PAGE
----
Recently, I decided to tidy up my Outlook email folders

Microsoft Outlook 2010 logo

Outlook 2010 logo

This entailed moving lots of sub-folders between folders. You can move a folder (or sub-folder – which simply means a folder that is within another folder) either by “cutting and pasting” it or by simply dragging it from one location to another. The latter is usually easier, but if the list of folders that you have to “drag past” is longer than the screen height available then you have to drag the folder to the bottom of screen and then hope you can keep control as the list of folders scrolls upwards in front of your eyes. Tricky to explain and even trickier to perform.

Exactly the same thing applies, of course, if you need to drag upwards past the top of the screen rather than down past the bottom. The speed at which the column scrolls down or up is, I think, a function of exactly where you stop moving the folder being dragged and also a function of just how long the column is that is being scrolled. All of this makes dragging a folder past the top or bottom of the screen a bit of a hairy process. It’s very easy to let go of the mouse button at the wrong moment – dropping the folder in the wrong place.

If this only happened when moving folders around in Outlook then I wouldn’t bother telling you all this, but it also happens in other programs, so this bit of advice will, hopefully, have wider use (in Windows Explorer, for instance).

So, is there an easier way to re-organise files and folders when the list is longer than the screen?

Well, the answer seems to be “maybe” – depending on the program you are using. If you can open two windows, side by side, with each showing the same thing, then there is probably an easier way:

  • Start in the “destination” window by displaying the part of the list where you wish to deposit the folder (or file)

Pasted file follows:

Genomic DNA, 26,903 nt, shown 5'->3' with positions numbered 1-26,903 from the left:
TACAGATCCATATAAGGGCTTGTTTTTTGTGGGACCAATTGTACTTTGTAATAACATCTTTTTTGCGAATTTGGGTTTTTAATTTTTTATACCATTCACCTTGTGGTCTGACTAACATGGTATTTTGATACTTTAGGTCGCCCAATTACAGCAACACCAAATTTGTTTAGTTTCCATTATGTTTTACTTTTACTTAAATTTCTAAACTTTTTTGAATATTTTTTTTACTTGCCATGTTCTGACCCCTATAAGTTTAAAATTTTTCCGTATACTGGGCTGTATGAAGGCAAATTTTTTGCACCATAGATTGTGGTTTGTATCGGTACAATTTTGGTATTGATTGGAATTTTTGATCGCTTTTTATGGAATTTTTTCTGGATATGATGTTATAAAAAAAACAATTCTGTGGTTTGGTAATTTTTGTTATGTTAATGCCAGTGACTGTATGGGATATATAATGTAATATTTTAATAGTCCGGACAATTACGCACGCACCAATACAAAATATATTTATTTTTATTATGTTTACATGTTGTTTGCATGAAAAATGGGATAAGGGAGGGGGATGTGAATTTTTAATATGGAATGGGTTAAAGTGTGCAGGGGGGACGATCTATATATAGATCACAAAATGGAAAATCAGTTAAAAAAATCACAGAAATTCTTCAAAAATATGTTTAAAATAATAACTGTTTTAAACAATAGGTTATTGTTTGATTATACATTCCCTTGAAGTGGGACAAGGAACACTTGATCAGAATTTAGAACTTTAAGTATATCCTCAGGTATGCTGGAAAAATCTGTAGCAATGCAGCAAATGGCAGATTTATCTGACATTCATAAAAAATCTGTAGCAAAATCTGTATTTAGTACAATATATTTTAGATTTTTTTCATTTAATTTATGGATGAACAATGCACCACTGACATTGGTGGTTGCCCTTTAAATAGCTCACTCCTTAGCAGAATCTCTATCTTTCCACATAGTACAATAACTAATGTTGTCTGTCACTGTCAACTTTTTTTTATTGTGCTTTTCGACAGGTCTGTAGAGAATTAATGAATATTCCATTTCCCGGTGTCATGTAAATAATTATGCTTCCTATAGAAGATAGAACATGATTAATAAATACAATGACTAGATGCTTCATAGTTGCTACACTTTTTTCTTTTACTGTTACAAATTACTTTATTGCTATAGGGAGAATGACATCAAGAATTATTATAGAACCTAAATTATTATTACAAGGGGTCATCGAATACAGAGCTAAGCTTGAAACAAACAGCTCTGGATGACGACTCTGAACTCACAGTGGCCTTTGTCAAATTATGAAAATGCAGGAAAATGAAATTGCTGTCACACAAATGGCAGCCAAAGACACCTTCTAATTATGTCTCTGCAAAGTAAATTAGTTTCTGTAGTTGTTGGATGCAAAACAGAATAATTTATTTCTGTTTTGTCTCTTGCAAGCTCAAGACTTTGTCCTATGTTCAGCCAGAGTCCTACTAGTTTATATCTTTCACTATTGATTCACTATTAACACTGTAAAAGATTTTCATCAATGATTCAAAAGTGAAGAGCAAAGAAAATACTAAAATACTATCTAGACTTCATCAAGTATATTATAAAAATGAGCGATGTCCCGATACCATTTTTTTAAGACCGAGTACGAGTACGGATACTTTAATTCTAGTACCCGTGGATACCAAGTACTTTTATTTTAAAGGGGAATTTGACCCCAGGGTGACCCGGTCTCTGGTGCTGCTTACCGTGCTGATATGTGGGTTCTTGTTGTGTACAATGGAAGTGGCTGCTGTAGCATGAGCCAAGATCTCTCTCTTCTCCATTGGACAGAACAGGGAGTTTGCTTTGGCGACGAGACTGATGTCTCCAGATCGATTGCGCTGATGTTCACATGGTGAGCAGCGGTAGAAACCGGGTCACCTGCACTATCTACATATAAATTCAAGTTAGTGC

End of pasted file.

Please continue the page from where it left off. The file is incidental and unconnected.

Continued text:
• Click on the other window and navigate to the folder (or file) to be moved
  • Drag the folder or file across the boundary between the two windows and let go at the appropriate position

2 Microsoft Outlook Windows side by side

It is easier to drag between windows than dragging off the bottom of a single window.

Using this method, the scrolling to the destination has been completely separated from the dragging of the file/folder. Much easier. It probably wouldn’t be worth setting up windows side by side if you are only intending to move one or two folders or files around, but it’s definitely worth it if you are doing some more substantial re-organising.

How do you open the second window?

  • Start by opening the first “instance” of the program in the usual way
  • Right-click on the icon of the program that is now present on the task bar (the bar at the bottom of the screen)
  • Left-click on the program name that appears in the list

Alternatively:

  • Start by opening the first “instance” of the program in the usual way
  • Shift-click on the icon of the program that is now present on the task bar (the bar at the bottom of the screen)

Microsoft Outlook 2013 logo

Outlook 2013 logo. Why did they change it from yellow to blue?

Whether you can open the same program in two different windows at the same time seems to depend on the program. The above works for Outlook, but I couldn’t get Windows Mail to open in two different windows. Every time I tried to open a second window, the focus (ie the cursor) just moved into the existing window. I wondered if it would work in Gmail (webmail), but you can’t drag anything out of the original window.

I haven’t yet experimented to see if this tip is useful when using a Mac, but it’s my guess that it’s likely to be useful in that parallel universe also.

By the way, at the same time as playing around with multiple windows, I also had another look to see if there is any way of selecting more than one folder at once in Outlook so that they could be moved in a single action. Not only could I not find a method, but I came across a special utility that appears to be written solely to solve this problem. This suggests, of course, that there isn’t an obvious method within Outlook that I am missing. The utility can be found at http://pandali.com/pfm.html. It costs $29 but there’s a 30 day free trial.

One more tip when cleaning up Outlook folders

If you wish to delete a complete folder of emails in Outlook then the program gets a bit solicitous and asks whether you are sure. This can get tedious after a while so, if you are doing a major clean-up involving the deletion of lots of folders then a more efficient way is to drag those folders into a special folder (that I call “Doomed” because it sounds so wonderfully dramatic – yes, I need to get out more). When the re-organising is complete, just delete the “Doomed” folder. That way, you only need to confirm the action once. This tip would also work when cleaning up normal files and folders in Windows Explorer.

© 2011-2019 David Leonard
Computer Support in London
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